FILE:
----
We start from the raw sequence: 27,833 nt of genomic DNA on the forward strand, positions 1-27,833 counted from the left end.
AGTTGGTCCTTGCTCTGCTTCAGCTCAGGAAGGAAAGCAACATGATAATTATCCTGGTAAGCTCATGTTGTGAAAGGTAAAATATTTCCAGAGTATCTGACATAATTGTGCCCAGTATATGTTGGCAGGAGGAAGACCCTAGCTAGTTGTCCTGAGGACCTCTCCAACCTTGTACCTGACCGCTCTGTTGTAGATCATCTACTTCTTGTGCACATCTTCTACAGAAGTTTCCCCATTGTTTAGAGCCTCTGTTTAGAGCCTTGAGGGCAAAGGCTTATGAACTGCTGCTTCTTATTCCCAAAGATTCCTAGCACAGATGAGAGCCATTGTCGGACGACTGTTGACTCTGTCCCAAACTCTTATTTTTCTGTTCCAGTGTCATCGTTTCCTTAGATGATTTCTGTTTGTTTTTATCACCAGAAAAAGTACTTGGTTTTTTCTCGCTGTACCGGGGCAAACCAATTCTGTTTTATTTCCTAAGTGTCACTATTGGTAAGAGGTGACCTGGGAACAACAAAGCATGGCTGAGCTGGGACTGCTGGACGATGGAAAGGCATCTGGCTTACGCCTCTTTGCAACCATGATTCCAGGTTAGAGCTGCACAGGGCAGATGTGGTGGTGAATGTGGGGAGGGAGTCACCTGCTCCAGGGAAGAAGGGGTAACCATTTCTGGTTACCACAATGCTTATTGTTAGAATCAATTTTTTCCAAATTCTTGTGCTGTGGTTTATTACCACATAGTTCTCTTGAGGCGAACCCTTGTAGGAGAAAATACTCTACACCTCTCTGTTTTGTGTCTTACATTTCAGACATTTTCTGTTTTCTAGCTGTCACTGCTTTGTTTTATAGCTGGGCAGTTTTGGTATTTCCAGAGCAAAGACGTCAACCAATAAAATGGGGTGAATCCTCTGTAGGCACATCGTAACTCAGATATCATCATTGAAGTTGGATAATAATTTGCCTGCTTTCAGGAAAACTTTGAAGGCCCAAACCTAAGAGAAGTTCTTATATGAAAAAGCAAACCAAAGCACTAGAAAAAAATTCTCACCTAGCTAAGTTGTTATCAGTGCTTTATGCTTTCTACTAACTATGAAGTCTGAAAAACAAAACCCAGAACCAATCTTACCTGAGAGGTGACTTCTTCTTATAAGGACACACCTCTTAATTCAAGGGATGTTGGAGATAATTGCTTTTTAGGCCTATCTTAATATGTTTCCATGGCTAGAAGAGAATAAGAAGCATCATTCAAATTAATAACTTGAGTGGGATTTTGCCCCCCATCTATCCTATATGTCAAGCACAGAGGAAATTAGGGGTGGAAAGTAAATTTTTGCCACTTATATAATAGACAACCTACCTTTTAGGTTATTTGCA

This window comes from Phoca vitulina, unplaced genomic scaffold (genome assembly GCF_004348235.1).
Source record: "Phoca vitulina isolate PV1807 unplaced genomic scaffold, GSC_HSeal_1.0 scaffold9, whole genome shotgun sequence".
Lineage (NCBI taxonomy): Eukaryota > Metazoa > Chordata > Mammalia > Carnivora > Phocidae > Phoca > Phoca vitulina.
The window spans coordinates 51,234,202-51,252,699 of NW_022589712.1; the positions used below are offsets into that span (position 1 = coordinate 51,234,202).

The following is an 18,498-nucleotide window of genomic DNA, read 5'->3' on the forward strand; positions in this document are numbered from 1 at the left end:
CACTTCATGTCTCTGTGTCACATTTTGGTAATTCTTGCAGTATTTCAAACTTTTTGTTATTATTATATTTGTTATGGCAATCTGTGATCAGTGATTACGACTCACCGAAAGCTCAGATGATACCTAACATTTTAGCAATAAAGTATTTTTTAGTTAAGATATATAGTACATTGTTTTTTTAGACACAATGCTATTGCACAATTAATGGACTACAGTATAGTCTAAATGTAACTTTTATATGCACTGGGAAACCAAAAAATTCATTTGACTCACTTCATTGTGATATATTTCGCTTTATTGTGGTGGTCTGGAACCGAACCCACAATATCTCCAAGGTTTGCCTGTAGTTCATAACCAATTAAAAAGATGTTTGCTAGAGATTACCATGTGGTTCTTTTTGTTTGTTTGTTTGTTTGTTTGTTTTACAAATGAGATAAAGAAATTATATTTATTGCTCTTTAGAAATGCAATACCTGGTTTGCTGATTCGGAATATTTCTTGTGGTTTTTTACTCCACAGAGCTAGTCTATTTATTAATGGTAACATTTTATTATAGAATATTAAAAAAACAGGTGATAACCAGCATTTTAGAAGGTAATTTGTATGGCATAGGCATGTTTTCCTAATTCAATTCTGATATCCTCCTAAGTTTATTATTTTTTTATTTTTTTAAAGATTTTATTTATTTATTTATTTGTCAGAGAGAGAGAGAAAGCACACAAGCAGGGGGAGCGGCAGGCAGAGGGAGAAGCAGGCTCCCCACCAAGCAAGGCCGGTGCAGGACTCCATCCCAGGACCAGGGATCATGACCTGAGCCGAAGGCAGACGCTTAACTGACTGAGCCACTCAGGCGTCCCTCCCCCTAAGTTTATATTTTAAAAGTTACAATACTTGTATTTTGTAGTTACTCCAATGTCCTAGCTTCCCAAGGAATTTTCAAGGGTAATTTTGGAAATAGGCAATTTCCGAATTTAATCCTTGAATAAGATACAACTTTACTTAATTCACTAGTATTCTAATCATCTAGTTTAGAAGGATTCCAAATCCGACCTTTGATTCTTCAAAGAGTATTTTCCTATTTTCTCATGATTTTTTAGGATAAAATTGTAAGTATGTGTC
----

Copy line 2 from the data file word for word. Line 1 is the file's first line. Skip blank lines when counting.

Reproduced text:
AGTTGGTCCTTGCTCTGCTTCAGCTCAGGAAGGAAAGCAACATGATAATTATCCTGGTAAGCTCATGTTGTGAAAGGTAAAATATTTCCAGAGTATCTGACATAATTGTGCCCAGTATATGTTGGCAGGAGGAAGACCCTAGCTAGTTGTCCTGAGGACCTCTCCAACCTTGTACCTGACCGCTCTGTTGTAGATCATCTACTTCTTGTGCACATCTTCTACAGAAGTTTCCCCATTGTTTAGAGCCTCTGTTTAGAGCCTTGAGGGCAAAGGCTTATGAACTGCTGCTTCTTATTCCCAAAGATTCCTAGCACAGATGAGAGCCATTGTCGGACGACTGTTGACTCTGTCCCAAACTCTTATTTTTCTGTTCCAGTGTCATCGTTTCCTTAGATGATTTCTGTTTGTTTTTATCACCAGAAAAAGTACTTGGTTTTTTCTCGCTGTACCGGGGCAAACCAATTCTGTTTTATTTCCTAAGTGTCACTATTGGTAAGAGGTGACCTGGGAACAACAAAGCATGGCTGAGCTGGGACTGCTGGACGATGGAAAGGCATCTGGCTTACGCCTCTTTGCAACCATGATTCCAGGTTAGAGCTGCACAGGGCAGATGTGGTGGTGAATGTGGGGAGGGAGTCACCTGCTCCAGGGAAGAAGGGGTAACCATTTCTGGTTACCACAATGCTTATTGTTAGAATCAATTTTTTCCAAATTCTTGTGCTGTGGTTTATTACCACATAGTTCTCTTGAGGCGAACCCTTGTAGGAGAAAATACTCTACACCTCTCTGTTTTGTGTCTTACATTTCAGACATTTTCTGTTTTCTAGCTGTCACTGCTTTGTTTTATAGCTGGGCAGTTTTGGTATTTCCAGAGCAAAGACGTCAACCAATAAAATGGGGTGAATCCTCTGTAGGCACATCGTAACTCAGATATCATCATTGAAGTTGGATAATAATTTGCCTGCTTTCAGGAAAACTTTGAAGGCCCAAACCTAAGAGAAGTTCTTATATGAAAAAGCAAACCAAAGCACTAGAAAAAAATTCTCACCTAGCTAAGTTGTTATCAGTGCTTTATGCTTTCTACTAACTATGAAGTCTGAAAAACAAAACCCAGAACCAATCTTACCTGAGAGGTGACTTCTTCTTATAAGGACACACCTCTTAATTCAAGGGATGTTGGAGATAATTGCTTTTTAGGCCTATCTTAATATGTTTCCATGGCTAGAAGAGAATAAGAAGCATCATTCAAATTAATAACTTGAGTGGGATTTTGCCCCCCATCTATCCTATATGTCAAGCACAGAGGAAATTAGGGGTGGAAAGTAAATTTTTGCCACTTATATAATAGACAACCTACCTTTTAGGTTATTTGCA